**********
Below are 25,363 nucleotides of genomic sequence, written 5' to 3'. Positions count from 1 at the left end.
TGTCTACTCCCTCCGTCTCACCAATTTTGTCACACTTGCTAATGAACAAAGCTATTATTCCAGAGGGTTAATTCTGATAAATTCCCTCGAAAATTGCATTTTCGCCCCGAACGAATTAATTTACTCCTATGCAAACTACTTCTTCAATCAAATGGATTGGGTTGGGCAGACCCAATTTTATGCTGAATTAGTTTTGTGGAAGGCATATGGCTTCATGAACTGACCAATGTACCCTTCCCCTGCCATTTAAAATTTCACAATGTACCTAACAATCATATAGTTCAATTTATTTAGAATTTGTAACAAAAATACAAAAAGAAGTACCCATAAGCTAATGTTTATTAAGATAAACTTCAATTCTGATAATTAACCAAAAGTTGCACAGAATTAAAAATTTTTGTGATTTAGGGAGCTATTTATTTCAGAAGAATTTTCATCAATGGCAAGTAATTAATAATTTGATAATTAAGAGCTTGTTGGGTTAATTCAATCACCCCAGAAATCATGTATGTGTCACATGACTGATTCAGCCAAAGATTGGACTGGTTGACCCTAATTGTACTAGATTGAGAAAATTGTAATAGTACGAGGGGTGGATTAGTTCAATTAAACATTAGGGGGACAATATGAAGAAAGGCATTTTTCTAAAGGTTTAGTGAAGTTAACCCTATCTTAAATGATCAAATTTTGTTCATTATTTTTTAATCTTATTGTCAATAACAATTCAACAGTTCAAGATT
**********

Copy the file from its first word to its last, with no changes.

Below are 25,363 nucleotides of genomic sequence, written 5' to 3'. Positions count from 1 at the left end.
TGTCTACTCCCTCCGTCTCACCAATTTTGTCACACTTGCTAATGAACAAAGCTATTATTCCAGAGGGTTAATTCTGATAAATTCCCTCGAAAATTGCATTTTCGCCCCGAACGAATTAATTTACTCCTATGCAAACTACTTCTTCAATCAAATGGATTGGGTTGGGCAGACCCAATTTTATGCTGAATTAGTTTTGTGGAAGGCATATGGCTTCATGAACTGACCAATGTACCCTTCCCCTGCCATTTAAAATTTCACAATGTACCTAACAATCATATAGTTCAATTTATTTAGAATTTGTAACAAAAATACAAAAAGAAGTACCCATAAGCTAATGTTTATTAAGATAAACTTCAATTCTGATAATTAACCAAAAGTTGCACAGAATTAAAAATTTTTGTGATTTAGGGAGCTATTTATTTCAGAAGAATTTTCATCAATGGCAAGTAATTAATAATTTGATAATTAAGAGCTTGTTGGGTTAATTCAATCACCCCAGAAATCATGTATGTGTCACATGACTGATTCAGCCAAAGATTGGACTGGTTGACCCTAATTGTACTAGATTGAGAAAATTGTAATAGTACGAGGGGTGGATTAGTTCAATTAAACATTAGGGGGACAATATGAAGAAAGGCATTTTTCTAAAGGTTTAGTGAAGTTAACCCTATCTTAAATGATCAAATTTTGTTCATTATTTTTTAATCTTATTGTCAATAACAATTCAACAGTTCAAGATT